The Inheritance

Mr. Dan Swanö, the renowned Swedish vocalist/multi-instrumentalist/producer (Edge Of Sanity, Nightingale, Moontower and Bloodbath, among many others) has been rather quiet for some time. Recently, it was revealed he had been working on a new collaboration with the rather unknown fellow Swede and multi-instrumentalist Ragnar Widerberg after they worked together in a Swedish music store. Swanö handles clean & growling vocals, drums and keyboards and Widerberg covers guitar and bass duties.

The result is WitherscapeThe Inheritance: a concept album based on a young chap named Erik, whose entire family succumbs to an untimely and premature death. Erik inherits his family’s estate, including a property up north which he learns about for the first time through this tragic event. The story tells the tale of his encounter with a young woman named Astrid, and his unquenchable thirst, passion and drive to find out exactly who she is – a chain of events that culminates in an incestuous, out-of-wedlock twist.

The sound of crickets creeps into your ears and boom! Dan Swanö’s mighty death growls smash their way into the room in classic Swedish melodic death metal fashion with album opener “Mother of the Soul” before quickly switching to cleans and the tempo picks up into a rocking groove that just demands throwing your horned hands into the air. Complete with some very tasty lead work by Widerberg and quite a diverse song structure overall, this track is a great opener. “Astrid Falls” was the first track made available for streaming prior to the records release and while mainly showcasing Swanö’s impressive cleans and adding atmosphere and mystery to the story, it’s not the best representation of what Witherscape is all about let alone capable of but it helps set the stage for the journey Erik has started upon.

“Dead for a Day” is simply catchy as hell. Starting with a deceptive acoustic and clean sung intro, we’re thrown into the growled chorus “I wish I could be dead for a day, just to hear what all the people would say”. The acoustic and clean verse returns before that classic chorus is back in action followed by a disco like beat with more growled vocals leading into an awesome yet moving guitar solo and an outro of multilayered infectious clean vocals “To be dead just for one day”. “Dying for the Sun” is a standout track commencing with a soft bass kick and lightly picked acoustic strings with the title quietly whispered before fading out and the metal kicks in with a killer clean vocal and the stop on a dime and light finger click at 1 minute 58 seconds is completely unexpected but simply awesome. Around the half way mark we’re treated with guest growled vocals courtesy of Paul Kuhr of Novembers Doom (also responsible for the records amazing lyrics and provides further guest vocals on “The Wedlock Observation” which is also a recommended track) and the lead riff at 4 minutes and 1 second is just sheer Swedish evil.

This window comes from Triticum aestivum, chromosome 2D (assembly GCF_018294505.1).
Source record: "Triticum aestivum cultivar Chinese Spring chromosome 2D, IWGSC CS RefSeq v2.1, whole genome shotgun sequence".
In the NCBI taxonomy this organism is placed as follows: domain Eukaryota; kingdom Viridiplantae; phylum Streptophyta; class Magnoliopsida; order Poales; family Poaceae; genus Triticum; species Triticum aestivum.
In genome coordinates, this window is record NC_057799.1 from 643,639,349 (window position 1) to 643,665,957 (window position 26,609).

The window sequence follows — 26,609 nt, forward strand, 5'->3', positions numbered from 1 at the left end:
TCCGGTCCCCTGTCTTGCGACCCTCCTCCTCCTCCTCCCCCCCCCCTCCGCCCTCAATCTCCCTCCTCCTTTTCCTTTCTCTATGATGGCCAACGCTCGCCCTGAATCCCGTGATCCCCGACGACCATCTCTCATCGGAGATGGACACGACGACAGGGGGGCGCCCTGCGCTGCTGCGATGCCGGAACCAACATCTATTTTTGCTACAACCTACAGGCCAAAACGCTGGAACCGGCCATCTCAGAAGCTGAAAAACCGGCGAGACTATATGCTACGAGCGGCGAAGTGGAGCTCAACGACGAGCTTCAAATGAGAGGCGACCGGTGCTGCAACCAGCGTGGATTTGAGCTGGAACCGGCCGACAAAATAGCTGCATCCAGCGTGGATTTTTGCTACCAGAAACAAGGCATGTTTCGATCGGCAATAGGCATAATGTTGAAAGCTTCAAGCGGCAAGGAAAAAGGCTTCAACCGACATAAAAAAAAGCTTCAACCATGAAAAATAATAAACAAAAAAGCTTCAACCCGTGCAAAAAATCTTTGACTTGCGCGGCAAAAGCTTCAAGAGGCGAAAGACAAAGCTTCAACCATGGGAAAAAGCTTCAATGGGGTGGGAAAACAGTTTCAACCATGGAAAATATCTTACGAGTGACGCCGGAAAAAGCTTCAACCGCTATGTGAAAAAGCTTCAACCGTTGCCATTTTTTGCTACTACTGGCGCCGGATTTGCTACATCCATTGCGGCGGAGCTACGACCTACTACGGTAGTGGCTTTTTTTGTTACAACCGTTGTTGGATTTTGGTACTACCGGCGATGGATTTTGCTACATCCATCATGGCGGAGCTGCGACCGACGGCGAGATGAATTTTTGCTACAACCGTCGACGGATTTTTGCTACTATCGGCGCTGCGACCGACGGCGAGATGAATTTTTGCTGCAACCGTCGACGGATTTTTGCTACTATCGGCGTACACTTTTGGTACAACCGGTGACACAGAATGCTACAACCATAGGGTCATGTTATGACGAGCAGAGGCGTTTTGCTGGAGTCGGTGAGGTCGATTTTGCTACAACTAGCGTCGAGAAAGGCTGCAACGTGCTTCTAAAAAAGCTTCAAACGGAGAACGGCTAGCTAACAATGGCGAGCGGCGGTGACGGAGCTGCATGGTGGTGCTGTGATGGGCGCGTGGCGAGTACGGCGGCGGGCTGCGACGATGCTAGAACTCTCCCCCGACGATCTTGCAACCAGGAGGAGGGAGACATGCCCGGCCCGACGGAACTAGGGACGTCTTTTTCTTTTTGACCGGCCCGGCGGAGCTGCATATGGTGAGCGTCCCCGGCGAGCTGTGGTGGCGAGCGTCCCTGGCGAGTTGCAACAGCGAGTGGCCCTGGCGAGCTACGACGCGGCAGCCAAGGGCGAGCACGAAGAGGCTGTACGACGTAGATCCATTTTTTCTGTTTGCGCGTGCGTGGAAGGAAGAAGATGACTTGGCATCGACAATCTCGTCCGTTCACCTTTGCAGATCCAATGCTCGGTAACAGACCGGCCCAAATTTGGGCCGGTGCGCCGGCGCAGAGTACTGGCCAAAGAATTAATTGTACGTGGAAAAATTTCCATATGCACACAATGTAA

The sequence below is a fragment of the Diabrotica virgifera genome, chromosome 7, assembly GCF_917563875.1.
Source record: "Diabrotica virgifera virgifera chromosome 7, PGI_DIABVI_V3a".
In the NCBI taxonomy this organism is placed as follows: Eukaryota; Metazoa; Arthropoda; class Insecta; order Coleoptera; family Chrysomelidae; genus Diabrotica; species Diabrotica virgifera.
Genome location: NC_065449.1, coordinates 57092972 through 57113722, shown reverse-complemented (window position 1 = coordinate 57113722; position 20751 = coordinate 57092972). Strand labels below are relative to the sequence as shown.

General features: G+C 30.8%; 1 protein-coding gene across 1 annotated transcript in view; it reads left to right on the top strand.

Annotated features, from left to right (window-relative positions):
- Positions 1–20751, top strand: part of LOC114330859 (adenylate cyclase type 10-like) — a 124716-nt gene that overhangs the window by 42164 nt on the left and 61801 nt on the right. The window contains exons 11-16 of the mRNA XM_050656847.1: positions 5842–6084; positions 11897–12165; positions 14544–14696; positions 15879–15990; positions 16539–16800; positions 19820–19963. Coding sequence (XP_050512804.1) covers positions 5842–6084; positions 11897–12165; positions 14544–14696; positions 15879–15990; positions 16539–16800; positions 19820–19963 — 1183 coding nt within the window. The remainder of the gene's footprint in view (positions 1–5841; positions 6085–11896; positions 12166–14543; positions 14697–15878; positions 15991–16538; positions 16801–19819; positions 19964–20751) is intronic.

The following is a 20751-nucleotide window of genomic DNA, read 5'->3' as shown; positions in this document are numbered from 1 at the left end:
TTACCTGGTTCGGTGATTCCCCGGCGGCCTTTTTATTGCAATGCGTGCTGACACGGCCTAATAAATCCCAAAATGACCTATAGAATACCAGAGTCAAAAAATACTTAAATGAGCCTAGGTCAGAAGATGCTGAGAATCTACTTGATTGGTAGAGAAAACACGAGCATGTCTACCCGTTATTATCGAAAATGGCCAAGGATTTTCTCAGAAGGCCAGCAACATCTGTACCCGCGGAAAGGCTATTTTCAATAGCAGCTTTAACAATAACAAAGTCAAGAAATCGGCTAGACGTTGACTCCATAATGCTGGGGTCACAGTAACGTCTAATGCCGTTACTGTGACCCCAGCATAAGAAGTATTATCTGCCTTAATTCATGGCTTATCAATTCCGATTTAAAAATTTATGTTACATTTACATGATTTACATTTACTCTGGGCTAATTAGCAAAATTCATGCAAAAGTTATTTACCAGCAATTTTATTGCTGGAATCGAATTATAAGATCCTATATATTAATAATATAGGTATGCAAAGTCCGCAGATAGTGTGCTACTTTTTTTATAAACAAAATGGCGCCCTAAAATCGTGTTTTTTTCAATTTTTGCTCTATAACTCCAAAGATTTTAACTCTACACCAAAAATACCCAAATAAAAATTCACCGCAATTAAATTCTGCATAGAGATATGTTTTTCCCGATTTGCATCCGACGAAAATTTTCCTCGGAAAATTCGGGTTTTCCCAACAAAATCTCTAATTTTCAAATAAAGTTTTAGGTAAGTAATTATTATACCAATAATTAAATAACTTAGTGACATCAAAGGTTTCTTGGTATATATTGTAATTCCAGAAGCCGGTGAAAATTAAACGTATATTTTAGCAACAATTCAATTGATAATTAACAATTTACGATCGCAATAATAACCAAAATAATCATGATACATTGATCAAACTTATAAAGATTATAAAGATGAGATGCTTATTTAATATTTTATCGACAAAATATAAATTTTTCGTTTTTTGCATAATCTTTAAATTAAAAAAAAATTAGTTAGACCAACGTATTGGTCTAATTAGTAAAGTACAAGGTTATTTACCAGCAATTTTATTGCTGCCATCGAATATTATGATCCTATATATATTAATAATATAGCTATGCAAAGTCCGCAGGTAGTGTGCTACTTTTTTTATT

The variation in songs on offer here is just fantastic and is on display throughout the remainder of this kickass record. During the more progressive and acoustic moments, many times one can’t help but think of the almighty Opeth, especially their more glorious moments however that is no surprise considering Swanö’s hand in producing his brethren back in the day and also his work with Edge Of Sanity. A strong ’80s vibe on many tracks particularly vocally is also very present with Swanö’s clean vocals taking on a reverberating, throaty tone many times throughout the record which I can’t say I recall hearing too often on his past works, only his clean melodic croon familiar from various Edge Of Sanity records and the Odyssey EP appears from time to time. The cover artwork is provided by the talented Travis Smith (Opeth, Amorphis, Novembers Doom, Iced Earth and countless others) and the limited edition hardcover / digipak also includes two bonus tracks which are quite interesting choices, the first of which being “Last Rose of Summer” by Judas Priest which also fades into the beginning of “Raw Deal”. The second is “A Cry for Everyone” by British prog rockers Gentle Giant who are an unknown band to me however the original dates back to ’72. A short story of The Inheritance also by Paul Kuhr is included which is a good read adding to the overall concept.

I do have a gripe with the abrupt endings on a number of the tracks which probably would not bother me too much if they also weren’t followed by far too long gaps of silence before the next track begins. I would have preferred Witherscape to seamlessly connect each consecutive track like many other concept albums flow and bleed into each other giving the feeling of one continuous piece of music or story, but this record is a far cry from following any generic formulas or trends so this is minor. While this may not be as great as previous Dan Swanö outputs as Edge Of Sanity’s Crimson and the Moontower record and may never be held in such high regard, this record does deserve repeated spins and you will always be rewarded with the rocking quality of songs and musicianship on offer and find yourself doing your hardest to pull off those killer vocal hooks.

[Visit the band's website]
Written by Chris Gibbs
October 29th, 2013


  1. Commented by: Staylow

    Nice write up. I’m a total Swano junkie, so anything he’s even remotely associated with I’m all over like a fat kid on a cupcake – though I’m not sure of this one yet. I’ve listened to it several times now, yet it’s failed to leave a truly lasting impression. It’s quality work to be sure, though I can’t quite wrap my head around it. It will hit me sooner or later.

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